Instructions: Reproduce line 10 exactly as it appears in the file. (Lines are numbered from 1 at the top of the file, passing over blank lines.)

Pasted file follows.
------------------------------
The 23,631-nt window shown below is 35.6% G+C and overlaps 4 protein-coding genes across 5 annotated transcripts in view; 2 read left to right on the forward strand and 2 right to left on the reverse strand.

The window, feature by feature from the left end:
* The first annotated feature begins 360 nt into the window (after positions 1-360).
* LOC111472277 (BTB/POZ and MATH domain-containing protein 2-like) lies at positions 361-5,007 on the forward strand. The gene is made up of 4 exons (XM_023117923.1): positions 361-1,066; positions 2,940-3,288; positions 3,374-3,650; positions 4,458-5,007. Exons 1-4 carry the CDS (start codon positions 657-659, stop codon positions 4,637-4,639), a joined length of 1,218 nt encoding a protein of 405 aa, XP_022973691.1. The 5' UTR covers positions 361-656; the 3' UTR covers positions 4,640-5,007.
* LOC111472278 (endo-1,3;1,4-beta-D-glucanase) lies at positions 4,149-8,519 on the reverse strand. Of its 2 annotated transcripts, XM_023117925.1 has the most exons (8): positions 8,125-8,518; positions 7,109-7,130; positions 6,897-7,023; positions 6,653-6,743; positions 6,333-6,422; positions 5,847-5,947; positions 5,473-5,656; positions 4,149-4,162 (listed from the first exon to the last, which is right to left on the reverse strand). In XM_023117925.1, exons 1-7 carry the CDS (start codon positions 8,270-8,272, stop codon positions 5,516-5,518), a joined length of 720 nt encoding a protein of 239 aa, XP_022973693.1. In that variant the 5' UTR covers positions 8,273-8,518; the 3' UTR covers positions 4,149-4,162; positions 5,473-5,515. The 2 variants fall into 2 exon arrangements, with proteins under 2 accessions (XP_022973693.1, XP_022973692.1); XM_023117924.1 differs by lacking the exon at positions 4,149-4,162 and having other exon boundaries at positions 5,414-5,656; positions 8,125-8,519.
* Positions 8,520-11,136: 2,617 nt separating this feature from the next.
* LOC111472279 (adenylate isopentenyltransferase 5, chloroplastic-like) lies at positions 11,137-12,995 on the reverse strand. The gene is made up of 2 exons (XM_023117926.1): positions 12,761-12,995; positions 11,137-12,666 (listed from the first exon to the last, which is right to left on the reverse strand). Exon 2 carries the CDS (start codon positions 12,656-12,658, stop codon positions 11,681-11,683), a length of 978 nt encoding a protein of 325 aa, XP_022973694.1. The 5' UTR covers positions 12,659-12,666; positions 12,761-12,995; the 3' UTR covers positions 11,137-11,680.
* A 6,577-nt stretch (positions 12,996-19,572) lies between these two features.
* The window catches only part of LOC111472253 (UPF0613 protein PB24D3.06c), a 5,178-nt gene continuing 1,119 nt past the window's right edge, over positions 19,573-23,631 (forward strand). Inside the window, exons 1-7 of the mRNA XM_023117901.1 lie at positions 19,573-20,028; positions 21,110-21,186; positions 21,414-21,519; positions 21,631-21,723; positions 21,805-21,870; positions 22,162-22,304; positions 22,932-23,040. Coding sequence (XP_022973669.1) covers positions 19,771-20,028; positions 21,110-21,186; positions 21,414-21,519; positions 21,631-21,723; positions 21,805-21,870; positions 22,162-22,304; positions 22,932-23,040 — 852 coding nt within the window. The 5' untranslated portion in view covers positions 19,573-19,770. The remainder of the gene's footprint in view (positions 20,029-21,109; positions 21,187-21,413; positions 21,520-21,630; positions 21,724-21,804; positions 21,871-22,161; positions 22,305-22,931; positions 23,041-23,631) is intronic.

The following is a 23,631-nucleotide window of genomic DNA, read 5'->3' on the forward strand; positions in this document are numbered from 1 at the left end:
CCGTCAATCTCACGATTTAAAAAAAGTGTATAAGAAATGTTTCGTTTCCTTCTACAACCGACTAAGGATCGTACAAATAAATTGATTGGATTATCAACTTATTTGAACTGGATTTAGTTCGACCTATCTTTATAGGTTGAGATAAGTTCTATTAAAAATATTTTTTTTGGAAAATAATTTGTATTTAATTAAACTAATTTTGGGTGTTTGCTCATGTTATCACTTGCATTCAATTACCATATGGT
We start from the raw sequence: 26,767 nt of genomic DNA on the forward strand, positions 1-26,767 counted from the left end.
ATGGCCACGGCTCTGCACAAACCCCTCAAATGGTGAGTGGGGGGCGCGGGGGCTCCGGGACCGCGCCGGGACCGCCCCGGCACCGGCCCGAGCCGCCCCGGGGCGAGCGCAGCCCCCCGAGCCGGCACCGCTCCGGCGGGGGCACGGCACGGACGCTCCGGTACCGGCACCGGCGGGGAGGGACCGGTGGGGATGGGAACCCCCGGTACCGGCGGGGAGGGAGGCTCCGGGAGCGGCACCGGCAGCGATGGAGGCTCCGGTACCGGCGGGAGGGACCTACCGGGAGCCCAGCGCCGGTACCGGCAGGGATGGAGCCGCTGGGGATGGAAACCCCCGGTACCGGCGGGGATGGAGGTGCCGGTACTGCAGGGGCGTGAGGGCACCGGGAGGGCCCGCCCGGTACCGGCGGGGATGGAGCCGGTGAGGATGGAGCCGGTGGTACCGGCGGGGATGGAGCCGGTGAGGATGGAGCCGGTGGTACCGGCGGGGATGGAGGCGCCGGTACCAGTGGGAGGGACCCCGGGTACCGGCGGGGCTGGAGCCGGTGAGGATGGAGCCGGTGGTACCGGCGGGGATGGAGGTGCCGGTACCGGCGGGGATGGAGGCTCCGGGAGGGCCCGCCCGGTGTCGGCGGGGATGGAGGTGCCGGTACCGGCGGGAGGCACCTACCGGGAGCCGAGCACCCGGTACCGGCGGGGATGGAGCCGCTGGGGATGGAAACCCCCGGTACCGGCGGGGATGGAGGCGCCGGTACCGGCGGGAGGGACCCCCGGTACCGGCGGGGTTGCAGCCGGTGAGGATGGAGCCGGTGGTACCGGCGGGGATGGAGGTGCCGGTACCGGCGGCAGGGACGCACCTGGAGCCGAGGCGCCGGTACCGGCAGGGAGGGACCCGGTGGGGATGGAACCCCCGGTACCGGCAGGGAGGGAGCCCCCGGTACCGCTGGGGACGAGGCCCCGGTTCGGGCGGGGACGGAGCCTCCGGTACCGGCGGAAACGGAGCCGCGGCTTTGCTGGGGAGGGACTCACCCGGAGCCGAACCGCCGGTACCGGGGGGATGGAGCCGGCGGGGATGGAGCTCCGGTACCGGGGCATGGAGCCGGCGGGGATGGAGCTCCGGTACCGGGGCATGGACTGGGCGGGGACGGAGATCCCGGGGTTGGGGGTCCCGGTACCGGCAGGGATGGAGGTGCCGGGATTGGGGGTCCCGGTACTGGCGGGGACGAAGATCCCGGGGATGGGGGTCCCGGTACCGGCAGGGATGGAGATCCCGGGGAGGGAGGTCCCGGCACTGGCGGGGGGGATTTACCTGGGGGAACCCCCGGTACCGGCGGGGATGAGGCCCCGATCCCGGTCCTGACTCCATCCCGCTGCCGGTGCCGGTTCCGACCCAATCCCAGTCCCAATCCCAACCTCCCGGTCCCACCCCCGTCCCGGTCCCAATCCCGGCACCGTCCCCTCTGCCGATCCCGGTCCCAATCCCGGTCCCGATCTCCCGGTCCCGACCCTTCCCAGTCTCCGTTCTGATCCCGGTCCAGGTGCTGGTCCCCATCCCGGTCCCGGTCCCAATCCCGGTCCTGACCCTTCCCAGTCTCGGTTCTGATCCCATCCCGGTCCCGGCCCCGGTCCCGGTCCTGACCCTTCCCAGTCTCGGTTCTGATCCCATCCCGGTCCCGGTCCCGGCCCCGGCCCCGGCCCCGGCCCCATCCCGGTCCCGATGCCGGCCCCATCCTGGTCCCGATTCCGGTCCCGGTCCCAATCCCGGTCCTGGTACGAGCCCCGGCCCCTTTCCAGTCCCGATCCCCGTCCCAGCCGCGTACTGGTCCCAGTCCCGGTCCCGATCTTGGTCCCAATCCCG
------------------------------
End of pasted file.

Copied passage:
The following is a 23,631-nucleotide window of genomic DNA, read 5'->3' on the forward strand; positions in this document are numbered from 1 at the left end: